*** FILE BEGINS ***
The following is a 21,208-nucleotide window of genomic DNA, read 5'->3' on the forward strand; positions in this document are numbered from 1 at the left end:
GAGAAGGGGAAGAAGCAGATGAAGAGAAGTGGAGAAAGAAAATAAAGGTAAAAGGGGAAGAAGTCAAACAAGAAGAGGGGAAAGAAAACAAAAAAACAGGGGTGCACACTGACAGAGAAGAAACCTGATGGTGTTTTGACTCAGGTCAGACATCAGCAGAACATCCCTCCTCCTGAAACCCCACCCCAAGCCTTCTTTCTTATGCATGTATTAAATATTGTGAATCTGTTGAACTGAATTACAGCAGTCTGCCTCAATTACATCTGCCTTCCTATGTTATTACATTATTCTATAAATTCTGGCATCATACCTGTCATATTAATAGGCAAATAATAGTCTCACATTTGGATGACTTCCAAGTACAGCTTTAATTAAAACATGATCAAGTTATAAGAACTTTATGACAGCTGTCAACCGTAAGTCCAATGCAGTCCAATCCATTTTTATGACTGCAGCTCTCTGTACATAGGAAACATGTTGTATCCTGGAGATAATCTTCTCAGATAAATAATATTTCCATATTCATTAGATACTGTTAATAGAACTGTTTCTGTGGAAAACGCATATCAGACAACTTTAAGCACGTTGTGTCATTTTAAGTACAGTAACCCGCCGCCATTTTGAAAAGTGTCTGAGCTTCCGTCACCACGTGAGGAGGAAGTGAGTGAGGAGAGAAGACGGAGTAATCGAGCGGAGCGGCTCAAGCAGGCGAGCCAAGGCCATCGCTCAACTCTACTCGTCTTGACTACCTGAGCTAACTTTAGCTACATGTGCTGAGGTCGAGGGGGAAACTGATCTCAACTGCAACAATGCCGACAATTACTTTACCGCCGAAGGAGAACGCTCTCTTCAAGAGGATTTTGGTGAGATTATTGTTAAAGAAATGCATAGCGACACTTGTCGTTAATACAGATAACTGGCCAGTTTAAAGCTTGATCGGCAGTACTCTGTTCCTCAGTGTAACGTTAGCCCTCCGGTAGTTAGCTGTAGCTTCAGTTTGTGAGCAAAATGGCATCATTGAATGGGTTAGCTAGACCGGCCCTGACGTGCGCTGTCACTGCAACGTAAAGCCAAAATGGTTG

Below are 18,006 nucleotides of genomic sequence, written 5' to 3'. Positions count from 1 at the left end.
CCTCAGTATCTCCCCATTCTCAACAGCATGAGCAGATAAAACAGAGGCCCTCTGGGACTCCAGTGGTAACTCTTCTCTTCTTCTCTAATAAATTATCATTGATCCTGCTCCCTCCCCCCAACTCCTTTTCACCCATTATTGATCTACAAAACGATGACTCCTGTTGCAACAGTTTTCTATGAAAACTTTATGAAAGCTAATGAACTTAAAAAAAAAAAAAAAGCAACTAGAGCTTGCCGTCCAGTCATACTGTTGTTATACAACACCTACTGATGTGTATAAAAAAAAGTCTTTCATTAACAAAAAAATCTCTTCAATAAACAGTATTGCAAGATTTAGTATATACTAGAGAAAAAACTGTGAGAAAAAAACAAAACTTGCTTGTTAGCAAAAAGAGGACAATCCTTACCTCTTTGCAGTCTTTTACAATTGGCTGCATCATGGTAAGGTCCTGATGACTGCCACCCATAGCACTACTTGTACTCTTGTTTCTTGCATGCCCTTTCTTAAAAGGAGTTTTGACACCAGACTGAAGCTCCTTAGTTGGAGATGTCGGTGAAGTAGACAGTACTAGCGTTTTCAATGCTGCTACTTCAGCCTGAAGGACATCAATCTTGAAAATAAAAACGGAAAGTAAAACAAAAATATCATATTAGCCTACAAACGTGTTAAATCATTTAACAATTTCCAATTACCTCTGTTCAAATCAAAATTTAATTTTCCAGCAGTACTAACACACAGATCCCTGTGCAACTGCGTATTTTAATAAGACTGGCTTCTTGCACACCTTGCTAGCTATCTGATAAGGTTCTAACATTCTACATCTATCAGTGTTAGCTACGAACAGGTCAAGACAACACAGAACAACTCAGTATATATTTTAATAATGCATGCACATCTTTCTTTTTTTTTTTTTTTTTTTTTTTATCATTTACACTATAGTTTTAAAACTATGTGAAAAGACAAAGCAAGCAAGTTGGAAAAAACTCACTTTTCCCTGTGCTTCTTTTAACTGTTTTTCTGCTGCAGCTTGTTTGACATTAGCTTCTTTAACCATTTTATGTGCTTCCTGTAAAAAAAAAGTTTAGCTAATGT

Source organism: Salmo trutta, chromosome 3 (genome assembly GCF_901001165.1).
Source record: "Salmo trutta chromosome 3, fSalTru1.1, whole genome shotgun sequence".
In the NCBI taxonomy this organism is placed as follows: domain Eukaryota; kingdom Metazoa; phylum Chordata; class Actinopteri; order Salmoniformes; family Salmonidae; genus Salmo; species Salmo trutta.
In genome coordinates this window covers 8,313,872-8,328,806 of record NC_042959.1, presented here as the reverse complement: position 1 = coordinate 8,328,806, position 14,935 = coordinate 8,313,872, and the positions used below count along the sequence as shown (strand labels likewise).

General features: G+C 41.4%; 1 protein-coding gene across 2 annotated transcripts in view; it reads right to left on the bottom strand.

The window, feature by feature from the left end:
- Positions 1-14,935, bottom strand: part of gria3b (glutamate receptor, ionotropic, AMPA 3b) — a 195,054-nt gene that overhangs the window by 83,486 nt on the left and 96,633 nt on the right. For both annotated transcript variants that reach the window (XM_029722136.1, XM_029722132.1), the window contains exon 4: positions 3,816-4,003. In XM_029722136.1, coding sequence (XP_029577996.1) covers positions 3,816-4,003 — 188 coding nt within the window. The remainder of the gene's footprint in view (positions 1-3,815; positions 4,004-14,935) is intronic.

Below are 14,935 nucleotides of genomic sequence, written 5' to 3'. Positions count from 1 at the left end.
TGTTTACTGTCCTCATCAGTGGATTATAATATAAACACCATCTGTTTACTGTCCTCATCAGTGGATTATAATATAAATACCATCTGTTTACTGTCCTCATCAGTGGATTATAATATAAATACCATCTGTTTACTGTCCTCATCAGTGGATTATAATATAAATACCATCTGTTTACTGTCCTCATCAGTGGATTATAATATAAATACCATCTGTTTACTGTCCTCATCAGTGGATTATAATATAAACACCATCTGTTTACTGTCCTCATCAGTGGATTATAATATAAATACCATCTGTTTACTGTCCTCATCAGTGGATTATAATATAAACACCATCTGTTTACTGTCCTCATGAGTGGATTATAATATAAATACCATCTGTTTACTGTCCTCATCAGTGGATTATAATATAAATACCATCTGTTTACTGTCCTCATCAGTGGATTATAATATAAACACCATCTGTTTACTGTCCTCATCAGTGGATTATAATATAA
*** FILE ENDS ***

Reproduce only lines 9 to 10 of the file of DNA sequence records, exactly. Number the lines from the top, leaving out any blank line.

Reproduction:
General features: G+C 41.4%; 1 protein-coding gene across 2 annotated transcripts in view; it reads right to left on the bottom strand.

The window, feature by feature from the left end: